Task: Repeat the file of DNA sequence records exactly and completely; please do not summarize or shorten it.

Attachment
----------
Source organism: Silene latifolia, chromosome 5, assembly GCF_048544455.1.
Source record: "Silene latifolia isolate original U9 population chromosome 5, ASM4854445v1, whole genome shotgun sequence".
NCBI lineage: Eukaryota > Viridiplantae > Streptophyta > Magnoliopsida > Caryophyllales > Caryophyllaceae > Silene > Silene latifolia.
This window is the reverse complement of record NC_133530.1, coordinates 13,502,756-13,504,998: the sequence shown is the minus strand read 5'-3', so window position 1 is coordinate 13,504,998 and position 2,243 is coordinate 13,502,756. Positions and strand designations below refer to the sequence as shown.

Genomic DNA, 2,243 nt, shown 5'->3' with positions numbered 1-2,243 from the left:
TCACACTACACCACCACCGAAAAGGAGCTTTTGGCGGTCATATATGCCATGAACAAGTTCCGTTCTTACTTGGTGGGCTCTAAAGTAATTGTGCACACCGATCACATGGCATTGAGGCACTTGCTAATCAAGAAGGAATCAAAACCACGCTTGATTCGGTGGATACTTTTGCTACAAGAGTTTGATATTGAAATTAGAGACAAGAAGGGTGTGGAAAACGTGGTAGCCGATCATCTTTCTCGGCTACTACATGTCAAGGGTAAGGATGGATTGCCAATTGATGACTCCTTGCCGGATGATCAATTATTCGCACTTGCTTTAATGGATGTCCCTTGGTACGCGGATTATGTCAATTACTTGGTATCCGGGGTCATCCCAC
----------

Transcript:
Source organism: Silene latifolia, chromosome 5, assembly GCF_048544455.1.
Source record: "Silene latifolia isolate original U9 population chromosome 5, ASM4854445v1, whole genome shotgun sequence".
NCBI lineage: Eukaryota > Viridiplantae > Streptophyta > Magnoliopsida > Caryophyllales > Caryophyllaceae > Silene > Silene latifolia.
This window is the reverse complement of record NC_133530.1, coordinates 13,502,756-13,504,998: the sequence shown is the minus strand read 5'-3', so window position 1 is coordinate 13,504,998 and position 2,243 is coordinate 13,502,756. Positions and strand designations below refer to the sequence as shown.

Genomic DNA, 2,243 nt, shown 5'->3' with positions numbered 1-2,243 from the left:
TCACACTACACCACCACCGAAAAGGAGCTTTTGGCGGTCATATATGCCATGAACAAGTTCCGTTCTTACTTGGTGGGCTCTAAAGTAATTGTGCACACCGATCACATGGCATTGAGGCACTTGCTAATCAAGAAGGAATCAAAACCACGCTTGATTCGGTGGATACTTTTGCTACAAGAGTTTGATATTGAAATTAGAGACAAGAAGGGTGTGGAAAACGTGGTAGCCGATCATCTTTCTCGGCTACTACATGTCAAGGGTAAGGATGGATTGCCAATTGATGACTCCTTGCCGGATGATCAATTATTCGCACTTGCTTTAATGGATGTCCCTTGGTACGCGGATTATGTCAATTACTTGGTATCCGGGGTCATCCCAC